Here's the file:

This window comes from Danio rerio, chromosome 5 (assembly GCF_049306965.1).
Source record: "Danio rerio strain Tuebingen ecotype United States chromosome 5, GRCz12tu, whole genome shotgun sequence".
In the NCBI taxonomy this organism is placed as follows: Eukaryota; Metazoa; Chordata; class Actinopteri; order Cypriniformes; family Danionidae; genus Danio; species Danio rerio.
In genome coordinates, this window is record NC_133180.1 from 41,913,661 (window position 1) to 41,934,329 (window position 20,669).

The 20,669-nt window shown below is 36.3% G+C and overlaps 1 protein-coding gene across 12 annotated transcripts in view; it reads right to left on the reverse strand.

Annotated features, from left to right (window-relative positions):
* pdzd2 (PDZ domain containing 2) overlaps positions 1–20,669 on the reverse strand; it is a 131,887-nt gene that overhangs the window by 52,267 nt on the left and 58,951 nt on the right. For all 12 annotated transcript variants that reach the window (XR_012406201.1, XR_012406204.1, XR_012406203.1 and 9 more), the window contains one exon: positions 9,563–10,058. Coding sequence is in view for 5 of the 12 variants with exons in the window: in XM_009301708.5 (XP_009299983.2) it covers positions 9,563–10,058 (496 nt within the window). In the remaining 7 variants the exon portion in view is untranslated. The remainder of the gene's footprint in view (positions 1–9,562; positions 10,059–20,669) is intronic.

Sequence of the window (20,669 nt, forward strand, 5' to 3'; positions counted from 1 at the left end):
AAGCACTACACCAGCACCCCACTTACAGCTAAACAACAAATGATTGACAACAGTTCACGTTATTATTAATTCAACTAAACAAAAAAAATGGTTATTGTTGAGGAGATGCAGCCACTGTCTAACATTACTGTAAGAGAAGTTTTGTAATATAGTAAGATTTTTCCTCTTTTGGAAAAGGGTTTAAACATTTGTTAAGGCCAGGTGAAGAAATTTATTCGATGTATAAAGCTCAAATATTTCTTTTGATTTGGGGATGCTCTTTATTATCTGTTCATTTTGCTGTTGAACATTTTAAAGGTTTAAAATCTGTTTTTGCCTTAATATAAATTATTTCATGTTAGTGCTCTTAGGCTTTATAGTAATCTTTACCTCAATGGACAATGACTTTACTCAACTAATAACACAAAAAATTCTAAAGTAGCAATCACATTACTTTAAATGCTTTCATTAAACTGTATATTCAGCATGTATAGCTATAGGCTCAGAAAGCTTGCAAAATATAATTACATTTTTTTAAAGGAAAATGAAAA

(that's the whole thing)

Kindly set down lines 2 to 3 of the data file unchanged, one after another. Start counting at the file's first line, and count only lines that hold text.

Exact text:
Source record: "Danio rerio strain Tuebingen ecotype United States chromosome 5, GRCz12tu, whole genome shotgun sequence".
In the NCBI taxonomy this organism is placed as follows: Eukaryota; Metazoa; Chordata; class Actinopteri; order Cypriniformes; family Danionidae; genus Danio; species Danio rerio.